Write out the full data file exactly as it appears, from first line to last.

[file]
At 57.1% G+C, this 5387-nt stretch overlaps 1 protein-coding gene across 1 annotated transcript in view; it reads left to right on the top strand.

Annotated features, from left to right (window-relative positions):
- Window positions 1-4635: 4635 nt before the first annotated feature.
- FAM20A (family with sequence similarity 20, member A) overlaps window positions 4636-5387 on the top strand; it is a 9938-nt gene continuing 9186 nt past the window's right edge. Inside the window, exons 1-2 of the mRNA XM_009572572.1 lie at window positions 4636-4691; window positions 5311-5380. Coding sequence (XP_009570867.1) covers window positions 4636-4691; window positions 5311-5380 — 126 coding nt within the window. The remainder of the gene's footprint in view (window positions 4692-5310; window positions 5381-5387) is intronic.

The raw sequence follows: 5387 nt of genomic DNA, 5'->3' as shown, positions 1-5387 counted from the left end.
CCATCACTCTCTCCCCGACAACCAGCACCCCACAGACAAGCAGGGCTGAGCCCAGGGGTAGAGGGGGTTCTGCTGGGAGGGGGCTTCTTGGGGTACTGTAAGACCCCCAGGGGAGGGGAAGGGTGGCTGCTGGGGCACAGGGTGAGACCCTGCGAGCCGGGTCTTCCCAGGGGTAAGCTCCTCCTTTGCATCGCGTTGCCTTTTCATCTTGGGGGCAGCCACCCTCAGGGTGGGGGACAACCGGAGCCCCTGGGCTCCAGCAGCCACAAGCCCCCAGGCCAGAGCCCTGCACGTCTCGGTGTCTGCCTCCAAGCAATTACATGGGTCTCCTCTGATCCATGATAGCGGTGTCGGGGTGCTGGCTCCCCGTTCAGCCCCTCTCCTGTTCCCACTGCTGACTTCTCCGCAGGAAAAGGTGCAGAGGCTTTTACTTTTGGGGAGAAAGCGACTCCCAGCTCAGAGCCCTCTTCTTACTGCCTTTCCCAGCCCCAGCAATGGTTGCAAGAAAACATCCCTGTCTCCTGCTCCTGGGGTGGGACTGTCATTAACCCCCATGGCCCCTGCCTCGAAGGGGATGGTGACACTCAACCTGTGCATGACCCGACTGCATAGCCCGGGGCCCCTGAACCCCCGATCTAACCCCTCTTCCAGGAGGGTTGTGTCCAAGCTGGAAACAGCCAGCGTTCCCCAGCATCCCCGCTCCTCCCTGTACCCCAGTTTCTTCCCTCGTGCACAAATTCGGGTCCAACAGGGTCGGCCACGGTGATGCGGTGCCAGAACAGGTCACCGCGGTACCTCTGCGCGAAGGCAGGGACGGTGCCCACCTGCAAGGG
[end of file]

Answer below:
At 57.1% G+C, this 5387-nt stretch overlaps 1 protein-coding gene across 1 annotated transcript in view; it reads left to right on the top strand.

Annotated features, from left to right (window-relative positions):
- Window positions 1-4635: 4635 nt before the first annotated feature.
- FAM20A (family with sequence similarity 20, member A) overlaps window positions 4636-5387 on the top strand; it is a 9938-nt gene continuing 9186 nt past the window's right edge. Inside the window, exons 1-2 of the mRNA XM_009572572.1 lie at window positions 4636-4691; window positions 5311-5380. Coding sequence (XP_009570867.1) covers window positions 4636-4691; window positions 5311-5380 — 126 coding nt within the window. The remainder of the gene's footprint in view (window positions 4692-5310; window positions 5381-5387) is intronic.

The raw sequence follows: 5387 nt of genomic DNA, 5'->3' as shown, positions 1-5387 counted from the left end.
CCATCACTCTCTCCCCGACAACCAGCACCCCACAGACAAGCAGGGCTGAGCCCAGGGGTAGAGGGGGTTCTGCTGGGAGGGGGCTTCTTGGGGTACTGTAAGACCCCCAGGGGAGGGGAAGGGTGGCTGCTGGGGCACAGGGTGAGACCCTGCGAGCCGGGTCTTCCCAGGGGTAAGCTCCTCCTTTGCATCGCGTTGCCTTTTCATCTTGGGGGCAGCCACCCTCAGGGTGGGGGACAACCGGAGCCCCTGGGCTCCAGCAGCCACAAGCCCCCAGGCCAGAGCCCTGCACGTCTCGGTGTCTGCCTCCAAGCAATTACATGGGTCTCCTCTGATCCATGATAGCGGTGTCGGGGTGCTGGCTCCCCGTTCAGCCCCTCTCCTGTTCCCACTGCTGACTTCTCCGCAGGAAAAGGTGCAGAGGCTTTTACTTTTGGGGAGAAAGCGACTCCCAGCTCAGAGCCCTCTTCTTACTGCCTTTCCCAGCCCCAGCAATGGTTGCAAGAAAACATCCCTGTCTCCTGCTCCTGGGGTGGGACTGTCATTAACCCCCATGGCCCCTGCCTCGAAGGGGATGGTGACACTCAACCTGTGCATGACCCGACTGCATAGCCCGGGGCCCCTGAACCCCCGATCTAACCCCTCTTCCAGGAGGGTTGTGTCCAAGCTGGAAACAGCCAGCGTTCCCCAGCATCCCCGCTCCTCCCTGTACCCCAGTTTCTTCCCTCGTGCACAAATTCGGGTCCAACAGGGTCGGCCACGGTGATGCGGTGCCAGAACAGGTCACCGCGGTACCTCTGCGCGAAGGCAGGGACGGTGCCCACCTGCAAGGG